In the third quarter, Volkswagen AG saw a robust increase in sales in Europe and North America, which helped counterbalance a decline in the Chinese market.
The automaker saw its Chinese deliveries fall 5.8% during Q3, according to a Friday morning wrap-up by Bloomberg. But global deliveries rose by 7.4%, amounting to 2.34 million vehicles delivered for Volkswagen. Specifically, sales surged 9.9% worldwide in the month of September alone.
In China, the company faced a slump as third-quarter deliveries dipped to 837,200, and September sales experienced a slight decline of 0.9%.
Despite the decline in China, EV sales continue to be robust in the country. The delivery of all-electric vehicles in China surged by an impressive 90% to 21,662 vehicles in September, largely propelled by ID.3 sales, which outstripped overall market gains of 12%.
Meanwhile, Western Europe witnessed a significant 21% uptick in sales to 799,300 during the third quarter, and North American sales climbed 12% to 257,400.
We noted in late September that competition was so robust in China, some automakers like Mitsubishi were pulling out of the geography. Back in early summer, Volkswagen had slowed its production of EVs due to weakening sales.
"We are experiencing strong customer reluctance in the electric vehicle sector," Manfred Wulff, head of the works council for Volkswagen's Emden plant said in June. That appears to no longer be the case - at least in China.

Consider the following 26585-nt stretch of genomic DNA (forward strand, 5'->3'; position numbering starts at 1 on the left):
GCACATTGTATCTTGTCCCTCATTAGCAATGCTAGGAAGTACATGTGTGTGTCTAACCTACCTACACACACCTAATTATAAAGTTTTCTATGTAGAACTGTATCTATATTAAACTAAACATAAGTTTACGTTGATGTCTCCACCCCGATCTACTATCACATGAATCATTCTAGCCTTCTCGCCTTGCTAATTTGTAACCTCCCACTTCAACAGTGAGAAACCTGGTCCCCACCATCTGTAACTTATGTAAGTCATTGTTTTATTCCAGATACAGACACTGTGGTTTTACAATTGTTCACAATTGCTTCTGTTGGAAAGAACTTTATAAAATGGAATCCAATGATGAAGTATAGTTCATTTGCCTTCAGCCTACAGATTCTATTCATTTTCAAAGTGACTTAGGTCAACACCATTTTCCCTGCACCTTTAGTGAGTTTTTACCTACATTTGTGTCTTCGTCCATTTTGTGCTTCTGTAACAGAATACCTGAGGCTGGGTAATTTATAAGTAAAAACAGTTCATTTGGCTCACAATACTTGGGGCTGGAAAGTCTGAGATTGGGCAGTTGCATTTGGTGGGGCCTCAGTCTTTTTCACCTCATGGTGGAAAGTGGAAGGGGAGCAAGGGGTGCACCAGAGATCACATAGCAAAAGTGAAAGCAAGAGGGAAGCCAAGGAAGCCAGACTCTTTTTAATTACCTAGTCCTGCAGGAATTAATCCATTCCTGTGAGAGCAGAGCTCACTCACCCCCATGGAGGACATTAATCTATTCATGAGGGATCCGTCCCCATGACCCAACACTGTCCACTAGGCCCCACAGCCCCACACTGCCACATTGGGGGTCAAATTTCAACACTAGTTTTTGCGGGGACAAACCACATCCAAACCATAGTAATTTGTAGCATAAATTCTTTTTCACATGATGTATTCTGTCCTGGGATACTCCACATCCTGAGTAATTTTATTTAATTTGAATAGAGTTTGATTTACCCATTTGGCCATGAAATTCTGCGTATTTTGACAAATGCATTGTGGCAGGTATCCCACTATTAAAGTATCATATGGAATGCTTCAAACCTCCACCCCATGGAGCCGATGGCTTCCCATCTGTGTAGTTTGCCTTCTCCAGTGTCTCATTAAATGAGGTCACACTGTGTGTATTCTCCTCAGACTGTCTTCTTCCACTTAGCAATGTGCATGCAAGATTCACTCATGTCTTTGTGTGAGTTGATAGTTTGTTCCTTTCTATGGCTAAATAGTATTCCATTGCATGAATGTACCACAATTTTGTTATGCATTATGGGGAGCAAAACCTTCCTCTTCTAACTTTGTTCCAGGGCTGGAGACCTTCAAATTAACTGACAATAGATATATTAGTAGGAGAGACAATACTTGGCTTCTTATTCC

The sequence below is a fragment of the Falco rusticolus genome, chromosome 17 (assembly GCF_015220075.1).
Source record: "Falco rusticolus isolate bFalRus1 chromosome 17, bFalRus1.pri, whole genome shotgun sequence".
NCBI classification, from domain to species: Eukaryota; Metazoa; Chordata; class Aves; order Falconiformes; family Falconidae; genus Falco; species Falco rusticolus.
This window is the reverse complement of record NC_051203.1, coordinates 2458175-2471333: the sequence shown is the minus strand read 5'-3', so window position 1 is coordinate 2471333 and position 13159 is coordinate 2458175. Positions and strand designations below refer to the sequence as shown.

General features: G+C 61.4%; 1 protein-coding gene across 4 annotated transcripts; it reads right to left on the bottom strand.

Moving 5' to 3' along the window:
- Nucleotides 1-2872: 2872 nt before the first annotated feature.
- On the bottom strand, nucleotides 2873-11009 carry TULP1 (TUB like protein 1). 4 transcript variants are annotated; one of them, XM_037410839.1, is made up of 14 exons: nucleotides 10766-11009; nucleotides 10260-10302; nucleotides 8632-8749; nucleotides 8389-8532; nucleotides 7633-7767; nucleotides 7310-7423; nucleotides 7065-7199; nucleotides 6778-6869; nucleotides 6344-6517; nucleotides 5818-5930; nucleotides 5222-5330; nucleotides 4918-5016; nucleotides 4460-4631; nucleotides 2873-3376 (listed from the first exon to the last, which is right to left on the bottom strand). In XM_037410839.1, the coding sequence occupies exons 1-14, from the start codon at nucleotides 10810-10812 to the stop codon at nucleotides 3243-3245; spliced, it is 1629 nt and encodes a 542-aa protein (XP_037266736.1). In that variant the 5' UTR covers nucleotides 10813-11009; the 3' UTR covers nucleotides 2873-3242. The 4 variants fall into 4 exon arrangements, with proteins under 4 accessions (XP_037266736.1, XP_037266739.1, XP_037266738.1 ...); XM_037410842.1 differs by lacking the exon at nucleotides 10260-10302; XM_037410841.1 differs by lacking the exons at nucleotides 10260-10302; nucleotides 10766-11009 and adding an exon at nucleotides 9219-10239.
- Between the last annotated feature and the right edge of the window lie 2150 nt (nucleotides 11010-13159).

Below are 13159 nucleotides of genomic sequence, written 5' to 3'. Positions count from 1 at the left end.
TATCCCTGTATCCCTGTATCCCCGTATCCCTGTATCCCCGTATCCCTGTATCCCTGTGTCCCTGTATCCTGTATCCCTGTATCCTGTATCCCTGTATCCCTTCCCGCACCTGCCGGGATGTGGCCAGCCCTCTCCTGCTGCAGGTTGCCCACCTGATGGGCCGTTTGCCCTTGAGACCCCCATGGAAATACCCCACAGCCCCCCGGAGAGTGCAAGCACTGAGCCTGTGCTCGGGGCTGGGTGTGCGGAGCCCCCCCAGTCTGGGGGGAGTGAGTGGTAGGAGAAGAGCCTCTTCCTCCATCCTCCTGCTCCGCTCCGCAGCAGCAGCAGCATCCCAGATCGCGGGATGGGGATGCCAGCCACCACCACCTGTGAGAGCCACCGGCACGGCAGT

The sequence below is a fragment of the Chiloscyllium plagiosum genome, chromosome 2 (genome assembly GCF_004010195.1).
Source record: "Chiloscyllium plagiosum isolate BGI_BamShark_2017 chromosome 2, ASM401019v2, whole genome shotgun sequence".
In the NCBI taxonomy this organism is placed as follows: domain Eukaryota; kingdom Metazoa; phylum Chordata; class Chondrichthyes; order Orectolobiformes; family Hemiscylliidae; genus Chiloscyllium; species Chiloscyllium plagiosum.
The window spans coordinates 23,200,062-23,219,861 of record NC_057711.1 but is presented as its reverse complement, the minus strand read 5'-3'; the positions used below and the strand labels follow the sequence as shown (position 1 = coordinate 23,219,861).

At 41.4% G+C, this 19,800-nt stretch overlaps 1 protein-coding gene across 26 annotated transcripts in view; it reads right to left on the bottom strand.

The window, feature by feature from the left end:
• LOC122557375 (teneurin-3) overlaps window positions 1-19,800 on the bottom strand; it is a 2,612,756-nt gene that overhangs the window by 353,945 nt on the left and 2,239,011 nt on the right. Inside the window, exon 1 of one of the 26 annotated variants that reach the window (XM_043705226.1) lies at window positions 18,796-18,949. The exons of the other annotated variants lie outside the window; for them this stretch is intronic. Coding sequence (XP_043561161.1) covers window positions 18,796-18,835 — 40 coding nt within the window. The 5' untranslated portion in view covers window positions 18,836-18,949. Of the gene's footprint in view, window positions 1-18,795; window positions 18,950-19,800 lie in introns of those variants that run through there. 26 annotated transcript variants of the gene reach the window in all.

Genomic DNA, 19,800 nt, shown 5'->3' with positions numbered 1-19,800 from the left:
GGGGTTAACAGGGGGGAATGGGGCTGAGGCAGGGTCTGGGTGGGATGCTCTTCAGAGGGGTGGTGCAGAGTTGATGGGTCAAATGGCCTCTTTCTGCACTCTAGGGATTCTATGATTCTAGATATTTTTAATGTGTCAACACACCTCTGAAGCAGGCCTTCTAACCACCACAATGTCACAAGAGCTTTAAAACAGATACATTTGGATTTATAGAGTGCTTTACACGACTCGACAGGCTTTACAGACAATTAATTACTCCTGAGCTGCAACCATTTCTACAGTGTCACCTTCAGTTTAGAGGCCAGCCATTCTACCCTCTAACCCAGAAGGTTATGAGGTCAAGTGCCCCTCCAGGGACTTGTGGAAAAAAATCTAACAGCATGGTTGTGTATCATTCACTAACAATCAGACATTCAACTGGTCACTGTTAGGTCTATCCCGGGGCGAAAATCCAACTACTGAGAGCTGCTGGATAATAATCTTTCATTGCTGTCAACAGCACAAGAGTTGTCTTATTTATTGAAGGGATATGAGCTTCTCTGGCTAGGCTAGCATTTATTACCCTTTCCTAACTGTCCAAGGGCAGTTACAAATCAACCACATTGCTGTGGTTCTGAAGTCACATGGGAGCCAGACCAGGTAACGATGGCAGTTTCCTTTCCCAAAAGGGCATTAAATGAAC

We noted last week that the EV market in China is growing so quickly and prices are plunging at such a rapid rate, that the EU is investigating, claiming that emerging data indicates a probable surge in government-backed, low-cost imports, putting an already fragile EU sector at immediate risk.
The EU has launched an inquiry focused specifically on newly produced electric vehicles intended for carrying nine or fewer passengers; motorcycles, however, are not part of the current probe and the investigation is expected to wrap up within a year.
China's Ministry of Commerce objected to the investigation, claiming it "is solely based on assumption and lacks sufficient evidence," Bloomberg reported last week.
We noted weeks ago that Tesla's EVs would be included in the investigation. EU executive vice-president Valdis Dombrovskis said in late September that there was “sufficient prima facie evidence” to support the probe. We had previously written about the EU's investigation and Beijing's response via The Global Times.
As we noted last month, China responded to the investigation via The Global Times, claiming that the EU's probe would likely "backfire" and that the EU's economy would suffer as a result. The publication said that "...as the EU wields trade protectionist measures to suppress China's EV industry, the European economy may suffer."
The article claimed that the EU isn't bothered by the subsidies, but rather "the rapidly growing market influence of Chinese EV companies" and "the concern that homegrown European enterprises may be unable to compete."
"Clearly, Europe is afraid," The Global Times wrote. "They are afraid of competition from China, so they want to seek trade protectionism as a protective umbrella for European auto makers who are slowly transitioning toward electrification." China added that the EU should "have enough courage to face competition from their Chinese counterparts directly."